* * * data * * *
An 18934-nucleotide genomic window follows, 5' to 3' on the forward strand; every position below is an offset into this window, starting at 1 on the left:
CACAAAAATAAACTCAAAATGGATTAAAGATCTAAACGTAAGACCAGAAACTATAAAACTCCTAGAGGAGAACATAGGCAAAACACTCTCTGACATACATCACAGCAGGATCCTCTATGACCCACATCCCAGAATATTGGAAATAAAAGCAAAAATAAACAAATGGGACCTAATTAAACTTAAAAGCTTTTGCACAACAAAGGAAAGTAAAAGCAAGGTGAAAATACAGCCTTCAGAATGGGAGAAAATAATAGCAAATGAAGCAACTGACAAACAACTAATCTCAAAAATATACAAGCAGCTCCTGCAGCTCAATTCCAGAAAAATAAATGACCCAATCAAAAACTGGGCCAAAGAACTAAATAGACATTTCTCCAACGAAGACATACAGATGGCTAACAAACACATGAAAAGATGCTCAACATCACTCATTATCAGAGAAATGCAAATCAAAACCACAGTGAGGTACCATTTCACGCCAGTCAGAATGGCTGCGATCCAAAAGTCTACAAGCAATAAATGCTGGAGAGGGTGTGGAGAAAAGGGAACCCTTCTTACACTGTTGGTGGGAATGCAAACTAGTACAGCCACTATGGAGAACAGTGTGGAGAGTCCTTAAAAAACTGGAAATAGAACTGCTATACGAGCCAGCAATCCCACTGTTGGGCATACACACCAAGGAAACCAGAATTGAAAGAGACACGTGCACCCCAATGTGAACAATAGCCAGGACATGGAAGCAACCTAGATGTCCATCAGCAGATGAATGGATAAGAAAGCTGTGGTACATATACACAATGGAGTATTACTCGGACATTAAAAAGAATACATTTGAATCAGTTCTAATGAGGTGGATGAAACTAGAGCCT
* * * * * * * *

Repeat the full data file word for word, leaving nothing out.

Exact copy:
An 18934-nucleotide genomic window follows, 5' to 3' on the forward strand; every position below is an offset into this window, starting at 1 on the left:
CACAAAAATAAACTCAAAATGGATTAAAGATCTAAACGTAAGACCAGAAACTATAAAACTCCTAGAGGAGAACATAGGCAAAACACTCTCTGACATACATCACAGCAGGATCCTCTATGACCCACATCCCAGAATATTGGAAATAAAAGCAAAAATAAACAAATGGGACCTAATTAAACTTAAAAGCTTTTGCACAACAAAGGAAAGTAAAAGCAAGGTGAAAATACAGCCTTCAGAATGGGAGAAAATAATAGCAAATGAAGCAACTGACAAACAACTAATCTCAAAAATATACAAGCAGCTCCTGCAGCTCAATTCCAGAAAAATAAATGACCCAATCAAAAACTGGGCCAAAGAACTAAATAGACATTTCTCCAACGAAGACATACAGATGGCTAACAAACACATGAAAAGATGCTCAACATCACTCATTATCAGAGAAATGCAAATCAAAACCACAGTGAGGTACCATTTCACGCCAGTCAGAATGGCTGCGATCCAAAAGTCTACAAGCAATAAATGCTGGAGAGGGTGTGGAGAAAAGGGAACCCTTCTTACACTGTTGGTGGGAATGCAAACTAGTACAGCCACTATGGAGAACAGTGTGGAGAGTCCTTAAAAAACTGGAAATAGAACTGCTATACGAGCCAGCAATCCCACTGTTGGGCATACACACCAAGGAAACCAGAATTGAAAGAGACACGTGCACCCCAATGTGAACAATAGCCAGGACATGGAAGCAACCTAGATGTCCATCAGCAGATGAATGGATAAGAAAGCTGTGGTACATATACACAATGGAGTATTACTCGGACATTAAAAAGAATACATTTGAATCAGTTCTAATGAGGTGGATGAAACTAGAGCCT